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Congressional Resolution No. 13-69, and the statute upon which it is based, 4 F.S.M.C. 104(2). Just as in Constitutional Convention, no development of a trial record is required, since there is no factual dispute and the issue for determination is one of law. This case is also time sensitive because of the effect that the resolution has had on the pending cases to which Judge Benson has been specially assigned, particularly the criminal matters which take priority over civil cases. Further, the issue is one of significant national importance, since it bears on the fundamental relationship between all three branches of government. Accordingly, we hold that the appellate division has subject matter jurisdiction over this matter.
Congress raises two specific jurisdictional points, those of standing and justiciability. These two concepts interrelate, since standing is a prerequisite to a justiciable "case or dispute" under Article XI, Section 6(a) and (b) of the Constitution. There can be no case or dispute if a party lacks standing to bring suit in the first place. Moses v. M.V. Sea Chase, 10 FSM Intrm. 45, 51 (Chk. 2001). While the requirement of standing is not set forth in so many words in the Constitution, it is implicit in the "case or dispute" requirement found in Article XI, Section 6 of the Constitution. FSM v. Udot Municipality, 12 FSM Intrm. 29, 40 (App. 2003). A party has standing sufficient to allow him to sue when that party has "a sufficient stake or interest in an otherwise justiciable [case or dispute] to obtain judicial resolution of the controversy." Id. at 40. Furthermore,
Two factors are central to the determination of whether a party has standing. First, the party must allege a sufficient stake in the outcome of the controversy and it must have suffered some threatened or actual injury resulting from the allegedly illegal action or erroneous court ruling. Second, the injury must be such that it can be traced to the challenged action and must be of the kind likely to be redressed by a favorable decision.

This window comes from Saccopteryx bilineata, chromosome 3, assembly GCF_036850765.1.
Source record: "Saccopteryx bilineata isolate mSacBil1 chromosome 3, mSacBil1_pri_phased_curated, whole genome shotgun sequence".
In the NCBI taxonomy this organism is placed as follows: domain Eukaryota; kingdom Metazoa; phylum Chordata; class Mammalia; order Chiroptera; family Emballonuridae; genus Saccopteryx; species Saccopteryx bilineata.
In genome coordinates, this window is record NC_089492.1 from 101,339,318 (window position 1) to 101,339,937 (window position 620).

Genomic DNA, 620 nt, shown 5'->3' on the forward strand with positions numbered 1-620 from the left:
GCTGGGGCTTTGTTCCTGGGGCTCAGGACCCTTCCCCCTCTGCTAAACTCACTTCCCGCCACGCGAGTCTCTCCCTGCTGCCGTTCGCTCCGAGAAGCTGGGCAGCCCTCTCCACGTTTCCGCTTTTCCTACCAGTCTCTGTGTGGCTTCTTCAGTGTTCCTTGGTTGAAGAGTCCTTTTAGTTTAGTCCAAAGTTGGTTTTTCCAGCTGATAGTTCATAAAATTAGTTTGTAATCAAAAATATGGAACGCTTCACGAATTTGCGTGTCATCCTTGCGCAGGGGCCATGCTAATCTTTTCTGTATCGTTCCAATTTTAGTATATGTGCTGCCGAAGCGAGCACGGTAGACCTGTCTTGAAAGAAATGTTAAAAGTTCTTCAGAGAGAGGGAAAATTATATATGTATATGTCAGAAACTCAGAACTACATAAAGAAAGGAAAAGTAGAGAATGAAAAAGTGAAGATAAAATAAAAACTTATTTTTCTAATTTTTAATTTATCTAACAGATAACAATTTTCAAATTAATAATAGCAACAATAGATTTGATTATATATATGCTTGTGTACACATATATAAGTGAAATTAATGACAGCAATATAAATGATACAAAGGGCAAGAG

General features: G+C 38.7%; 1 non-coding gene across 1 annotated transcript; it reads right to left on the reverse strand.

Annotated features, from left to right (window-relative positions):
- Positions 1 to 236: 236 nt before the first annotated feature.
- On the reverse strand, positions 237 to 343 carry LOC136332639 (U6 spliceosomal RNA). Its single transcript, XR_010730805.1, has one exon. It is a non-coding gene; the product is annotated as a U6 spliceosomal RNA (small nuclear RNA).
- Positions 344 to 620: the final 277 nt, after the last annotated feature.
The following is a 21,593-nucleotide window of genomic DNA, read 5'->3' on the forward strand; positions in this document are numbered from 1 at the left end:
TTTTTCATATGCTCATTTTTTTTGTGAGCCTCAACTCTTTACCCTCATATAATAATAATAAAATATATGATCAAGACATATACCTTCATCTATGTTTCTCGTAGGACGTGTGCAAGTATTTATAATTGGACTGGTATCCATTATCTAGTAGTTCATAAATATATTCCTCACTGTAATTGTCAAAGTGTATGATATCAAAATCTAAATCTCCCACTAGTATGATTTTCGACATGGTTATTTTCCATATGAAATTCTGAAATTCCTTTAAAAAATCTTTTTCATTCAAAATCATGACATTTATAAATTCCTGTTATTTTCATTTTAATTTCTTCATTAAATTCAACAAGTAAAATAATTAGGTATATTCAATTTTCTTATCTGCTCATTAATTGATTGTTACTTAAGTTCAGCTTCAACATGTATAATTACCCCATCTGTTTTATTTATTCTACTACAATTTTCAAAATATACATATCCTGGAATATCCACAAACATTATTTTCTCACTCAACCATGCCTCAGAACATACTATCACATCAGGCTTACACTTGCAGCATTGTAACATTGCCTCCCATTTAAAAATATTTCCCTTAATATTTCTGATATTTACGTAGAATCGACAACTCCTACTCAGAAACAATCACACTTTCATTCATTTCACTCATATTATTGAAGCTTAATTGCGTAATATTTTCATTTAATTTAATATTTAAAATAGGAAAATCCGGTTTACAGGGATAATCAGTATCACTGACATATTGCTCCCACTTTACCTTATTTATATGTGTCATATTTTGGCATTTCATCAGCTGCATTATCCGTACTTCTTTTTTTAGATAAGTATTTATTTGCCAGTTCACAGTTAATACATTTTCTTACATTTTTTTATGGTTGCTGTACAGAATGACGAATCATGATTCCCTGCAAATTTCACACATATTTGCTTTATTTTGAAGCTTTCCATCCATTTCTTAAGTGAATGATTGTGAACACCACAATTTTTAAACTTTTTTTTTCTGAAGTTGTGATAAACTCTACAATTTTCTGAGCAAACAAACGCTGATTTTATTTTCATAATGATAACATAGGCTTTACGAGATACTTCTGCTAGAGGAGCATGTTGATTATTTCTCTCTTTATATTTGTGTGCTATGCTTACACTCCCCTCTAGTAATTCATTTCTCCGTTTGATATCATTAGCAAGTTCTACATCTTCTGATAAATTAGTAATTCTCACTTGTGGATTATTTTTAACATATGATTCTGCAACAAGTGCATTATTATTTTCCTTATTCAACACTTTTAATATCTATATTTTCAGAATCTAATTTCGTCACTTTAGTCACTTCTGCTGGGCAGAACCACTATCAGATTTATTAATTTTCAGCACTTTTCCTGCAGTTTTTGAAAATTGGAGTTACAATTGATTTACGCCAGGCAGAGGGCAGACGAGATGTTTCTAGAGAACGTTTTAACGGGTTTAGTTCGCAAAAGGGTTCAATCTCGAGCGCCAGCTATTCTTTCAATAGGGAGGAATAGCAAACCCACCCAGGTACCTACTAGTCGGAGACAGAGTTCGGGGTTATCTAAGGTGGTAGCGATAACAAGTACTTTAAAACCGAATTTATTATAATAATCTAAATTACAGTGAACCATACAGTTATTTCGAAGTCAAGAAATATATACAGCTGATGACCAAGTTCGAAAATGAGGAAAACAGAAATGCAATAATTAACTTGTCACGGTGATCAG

Id. We have held that business people have standing to litigate the constitutionality of an "excise" tax on goods they import, Innocenti v. Wainit, 2 FSM Intrm. 173, 180 (App. 1986) (holding that the tax was actually an import tax), and that a judgment debtor has standing to contest the distribution of funds collected under a judgment where the distribution will have a substantial financial impact on the judgment debtor. Senda v. Creditors of Mid-Pacific Constr. Co., 7 FSM Intrm. 664, 669 (App. 1996). Most recently, we held that allottees of public funds had standing to challenge the proper administration of those funds; and that a municipality had standing to challenge both the legality of the process involved in applying for public funds, and the FSMís and the allotteesí compliance with relevant regulations regarding that process, to the extent that the compliance affected the relief sought by the municipality. Udot, 12 FSM Intrm. at 44-46.
The Constitution provides that the power to "faithfully execute and implement the provisions of this Constitution and all national laws" is "expressly delegated to the President." FSM Const. art. X, ß 2(a). Congressional Resolution No. 13-69, and the statute upon which it is based, interfere with the execution of FSM laws. By enacting the resolution, Congress intervened on a discretionary basis in a case to remove the specially assigned judge. The President, as the countryís Chief Executive) and by virtue of that office the chief law enforcement officer, although the attorney general is in the usual case the Presidentís designee for that purpose ) has a stake or interest in insuring that disruption of this type does not occur. Applying the Udot factors, the President has suffered "actual injury resulting from the allegedly illegal action," and thus has a "sufficient stake in the outcome of the controversy." Udot, 12 FSM Intrm. at 40. Further, the delay in the administration of justice resulting from the disapproval can be "traced to the challenged action" and can be "redressed by a decision of this court," id., which is to say by a judicial determination that both the resolution and the statute on which it is based are unconstitutional.